Biden vs. Cheney: three points of dispute
Vice President Joe Biden and former Vice President Dick Cheney dueled Sunday over the terrorist threat and the appropriate US response. They are at odds over the Iraq war, the Christmas Day bomber, and the nature of the terrorist threat confronting America.
The No. 2 officials of the Obama administration and the preceding Bush administration on Sunday cited at least three disagreements concerning the terrorist threat and the appropriate US response: the value of the Iraq war, the nature of any future terrorist attacks on the US, and how to handle the accused Christmas Day bomber.
Vice President Joe Biden and former Vice President Dick Cheney exchanged tits for tats in a public tete-à-tete during an unusual string of separate appearances on Sunday news shows. Mr. Cheney has been a vocal critic of the Obama approach to what the Bush administration called "the global war on terror," and he made clear Sunday that, in his view, the war goes on.
The two No. 2s didn't part company on everything, but the points of departure came through loud and clear. Here are three key ones.
The Iraq war. Though polls show that a majority of Americans see the Iraq war as a mistake, Cheney reiterated his oft-stated position that the US invasion of Iraq to topple Saddam Hussein was "the right thing to do." During an appearance on ABC's "This Week," he said: "We got rid of one of the worst dictators of the 20th century. We took down his government, a man who'd produced and used weapons of mass destruction, a man who'd started two different wars, a man who had a relationship with terror," Cheney said.
Vice President Biden, speaking on NBC's "Meet the Press," praised the Obama administration's management of "the hand we were dealt" in Iraq. But he also said "I don't think the war was worth it." Biden cited "a horrible price, not only in loss of life, the way the war was mishandled from the outset, but we took our eye off the ball, putting us in a much different and more dangerous position in Afghanistan, [and] we lost support around the world." About 4,370 US service members have died in Iraq since the war began in 2003, and the government has spent close to $700 billion to pursue it.
Nature of any future terrorist attack. Cheney took issue with a Biden statement on Feb. 10 that "the idea of there being a massive attack in the United States like 9/11 is unlikely." Biden's explanation for this view: "What's happening, particularly with Al Qaeda and the Arabian Peninsula, they have decided to move in the direction of much more small-bore but devastatingly frightening attacks." He cited the Richard Reid "shoe bomber" case, the Christmas Day attempt to blow up an airliner above Detroit, "or someone just strapping a backpack on them with explosives that are indigenous."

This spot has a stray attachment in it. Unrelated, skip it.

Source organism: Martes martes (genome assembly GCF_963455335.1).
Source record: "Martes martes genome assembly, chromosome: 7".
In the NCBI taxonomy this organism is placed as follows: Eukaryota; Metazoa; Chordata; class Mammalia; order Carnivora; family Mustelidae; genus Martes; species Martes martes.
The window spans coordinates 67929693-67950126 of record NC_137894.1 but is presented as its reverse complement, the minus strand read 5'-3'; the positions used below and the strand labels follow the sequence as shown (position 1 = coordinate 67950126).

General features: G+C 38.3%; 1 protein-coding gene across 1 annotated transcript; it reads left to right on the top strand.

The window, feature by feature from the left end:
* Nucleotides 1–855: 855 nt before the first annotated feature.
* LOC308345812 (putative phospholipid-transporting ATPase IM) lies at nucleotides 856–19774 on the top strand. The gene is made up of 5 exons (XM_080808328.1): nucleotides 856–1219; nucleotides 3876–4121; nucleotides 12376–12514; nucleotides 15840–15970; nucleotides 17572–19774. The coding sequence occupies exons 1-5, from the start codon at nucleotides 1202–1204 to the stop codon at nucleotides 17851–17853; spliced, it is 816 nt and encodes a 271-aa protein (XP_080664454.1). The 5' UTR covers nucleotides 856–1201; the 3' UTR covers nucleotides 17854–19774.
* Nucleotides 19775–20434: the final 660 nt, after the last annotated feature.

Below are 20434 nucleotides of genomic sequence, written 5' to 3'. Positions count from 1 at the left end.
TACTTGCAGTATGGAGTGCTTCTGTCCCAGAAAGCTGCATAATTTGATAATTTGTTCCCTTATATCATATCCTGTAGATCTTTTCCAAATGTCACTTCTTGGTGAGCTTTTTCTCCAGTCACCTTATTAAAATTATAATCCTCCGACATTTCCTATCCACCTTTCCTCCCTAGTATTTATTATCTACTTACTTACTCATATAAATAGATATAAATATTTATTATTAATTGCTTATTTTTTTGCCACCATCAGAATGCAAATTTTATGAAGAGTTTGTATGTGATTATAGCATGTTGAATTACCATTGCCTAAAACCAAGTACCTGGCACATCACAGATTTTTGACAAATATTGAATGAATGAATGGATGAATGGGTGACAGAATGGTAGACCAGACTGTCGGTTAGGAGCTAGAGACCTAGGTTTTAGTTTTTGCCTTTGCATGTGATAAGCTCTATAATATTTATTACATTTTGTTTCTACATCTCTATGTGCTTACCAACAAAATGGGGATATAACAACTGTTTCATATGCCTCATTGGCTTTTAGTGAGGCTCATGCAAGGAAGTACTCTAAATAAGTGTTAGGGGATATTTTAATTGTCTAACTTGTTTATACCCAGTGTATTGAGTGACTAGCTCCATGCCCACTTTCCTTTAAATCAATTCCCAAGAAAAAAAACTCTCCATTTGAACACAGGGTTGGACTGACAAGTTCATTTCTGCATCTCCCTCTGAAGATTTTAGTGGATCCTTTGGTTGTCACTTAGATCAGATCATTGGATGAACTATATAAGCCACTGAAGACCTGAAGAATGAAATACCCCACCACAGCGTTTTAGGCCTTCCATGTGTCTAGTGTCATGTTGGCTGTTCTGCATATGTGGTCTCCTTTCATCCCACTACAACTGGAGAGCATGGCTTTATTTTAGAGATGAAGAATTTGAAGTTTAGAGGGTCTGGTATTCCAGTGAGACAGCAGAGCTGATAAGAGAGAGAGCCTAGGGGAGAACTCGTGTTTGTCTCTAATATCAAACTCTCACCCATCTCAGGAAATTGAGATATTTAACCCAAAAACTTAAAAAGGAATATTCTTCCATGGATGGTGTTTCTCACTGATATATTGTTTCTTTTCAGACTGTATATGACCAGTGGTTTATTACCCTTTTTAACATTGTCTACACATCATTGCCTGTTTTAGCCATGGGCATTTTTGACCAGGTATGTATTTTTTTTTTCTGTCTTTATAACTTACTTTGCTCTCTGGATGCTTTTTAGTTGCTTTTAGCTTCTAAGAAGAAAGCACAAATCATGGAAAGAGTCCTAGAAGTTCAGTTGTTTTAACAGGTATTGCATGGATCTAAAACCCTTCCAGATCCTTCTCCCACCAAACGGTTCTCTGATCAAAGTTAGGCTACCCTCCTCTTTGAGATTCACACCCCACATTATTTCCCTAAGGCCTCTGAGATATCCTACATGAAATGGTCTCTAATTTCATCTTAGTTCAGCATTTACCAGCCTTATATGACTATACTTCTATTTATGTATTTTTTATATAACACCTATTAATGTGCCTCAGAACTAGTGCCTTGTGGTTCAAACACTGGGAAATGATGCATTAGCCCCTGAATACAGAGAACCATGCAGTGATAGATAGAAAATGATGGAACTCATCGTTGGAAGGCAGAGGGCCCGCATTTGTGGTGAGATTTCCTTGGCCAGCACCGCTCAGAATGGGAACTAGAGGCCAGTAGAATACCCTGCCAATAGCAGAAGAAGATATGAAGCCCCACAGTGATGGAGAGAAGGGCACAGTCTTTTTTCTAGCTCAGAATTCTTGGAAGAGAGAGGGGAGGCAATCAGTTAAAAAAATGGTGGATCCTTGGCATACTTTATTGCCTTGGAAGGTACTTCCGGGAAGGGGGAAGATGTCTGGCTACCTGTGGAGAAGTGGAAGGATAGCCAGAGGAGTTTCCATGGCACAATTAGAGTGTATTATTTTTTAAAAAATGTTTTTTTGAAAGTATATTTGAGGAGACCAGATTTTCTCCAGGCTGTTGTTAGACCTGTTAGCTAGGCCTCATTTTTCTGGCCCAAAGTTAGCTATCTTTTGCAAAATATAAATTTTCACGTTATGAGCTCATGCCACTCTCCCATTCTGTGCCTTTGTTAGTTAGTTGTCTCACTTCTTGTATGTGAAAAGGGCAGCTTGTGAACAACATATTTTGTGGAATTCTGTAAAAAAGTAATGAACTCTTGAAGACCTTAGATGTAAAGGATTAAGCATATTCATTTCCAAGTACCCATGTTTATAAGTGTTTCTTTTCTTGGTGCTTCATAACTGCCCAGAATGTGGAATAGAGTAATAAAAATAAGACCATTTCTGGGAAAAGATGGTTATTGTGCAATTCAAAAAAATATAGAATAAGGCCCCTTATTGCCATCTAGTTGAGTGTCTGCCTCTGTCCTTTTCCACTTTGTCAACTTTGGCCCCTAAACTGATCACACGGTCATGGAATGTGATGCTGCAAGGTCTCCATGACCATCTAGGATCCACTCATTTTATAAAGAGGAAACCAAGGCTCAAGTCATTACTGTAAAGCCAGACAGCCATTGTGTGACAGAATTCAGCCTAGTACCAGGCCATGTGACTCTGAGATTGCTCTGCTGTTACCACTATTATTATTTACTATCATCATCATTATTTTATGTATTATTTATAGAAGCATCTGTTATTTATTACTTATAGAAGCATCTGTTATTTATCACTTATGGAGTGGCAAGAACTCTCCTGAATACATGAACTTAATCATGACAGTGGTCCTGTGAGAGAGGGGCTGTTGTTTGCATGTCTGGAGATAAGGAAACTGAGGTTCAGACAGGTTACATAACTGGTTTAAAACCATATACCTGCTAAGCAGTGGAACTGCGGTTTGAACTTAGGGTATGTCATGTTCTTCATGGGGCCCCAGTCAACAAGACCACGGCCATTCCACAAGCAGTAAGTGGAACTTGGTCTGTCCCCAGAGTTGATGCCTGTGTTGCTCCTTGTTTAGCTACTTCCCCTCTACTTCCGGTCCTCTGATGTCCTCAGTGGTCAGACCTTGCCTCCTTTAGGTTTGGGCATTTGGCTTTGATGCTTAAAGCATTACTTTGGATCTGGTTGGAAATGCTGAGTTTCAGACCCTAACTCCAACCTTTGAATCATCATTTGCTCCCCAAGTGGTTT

Cheney, though, sees a darker terrorist intent – and on "This Week" he again expressed his worry that the Obama administration does not have the right "mindset" to confront such a threat. "[T]o say that, you know, that was a big attack we had on 9/11, but it's not likely again, I just think that's dead wrong. I think the biggest strategic threat the United States faces today is the possibility of another 9/11 with a nuclear weapon or a biological agent of some kind, and I think Al Qaeda is out there even as we meet trying to figure out how to do that."
The Christmas Day bombing suspect. The Obama administration has come under heavy criticism from Republicans – and even some moderate Democrats – for treating suspect Umar Abdulmutallab as a criminal to be prosecuted through the justice system rather than as an enemy combatant whose detention and interrogation would be subject to less strict rules.
It's no surprise, perhaps, that Cheney would have sought to deal with Mr. Addulmutallab differently. During the Bush administration, he revealed Sunday, he was on the side of those arguing for enemy combatant status for suspects whose cases ultimately proceeded in federal court.
"The proper way to ... deal with it would have been to treat him as an enemy combatant," Cheney asserted of Abdulmutallab. But his zinger was what came next: "The thing I learned from watching that process unfold, though, was that the [Obama] administration really wasn't equipped to deal with the aftermath of an attempted attack against the United States in the sense that they didn't know what to do with the guy."
He subsequently acknowledged that developing a process for handling such suspects is "hard" – and that the Bush administration itself struggled to find the balance that would satisfy the US Supreme Court and the Congress.
The Obama administration, meanwhile, is pushing back forcefully in defense of its decision to read Abdulmutallab his Miranda rights soon after his arrest and to charge him in federal criminal court. Attorney General Eric Holder sent Congress a letter earlier this month to defend his decision, and on Saturday, it won backing for its approach from two key senators, Patrick Leahy, chairman of the Judiciary Committee, and Dianne Feinstein, chairman of the intelligence committee, both Democrats.
Biden, too, addressed the issue, using the now-familar we're-doing-what-you-did defense.
"The Christmas Day bomber was treated the exact way that [Cheney] suggested that the shoe bomber was treated, absolutely the same way," Biden said on "Meet the Press." "There were 300 trials of so-called terrorists and those who had engaged in terror against the United States of America who are in federal prison and have not seen the light of day, prosecuted under the last administration."
For the Obama administration's purposes of political argument, it's convenient that Cheney's view on how to treat terrorist suspects arrested on US soil was not, by and large, the prevailing one.
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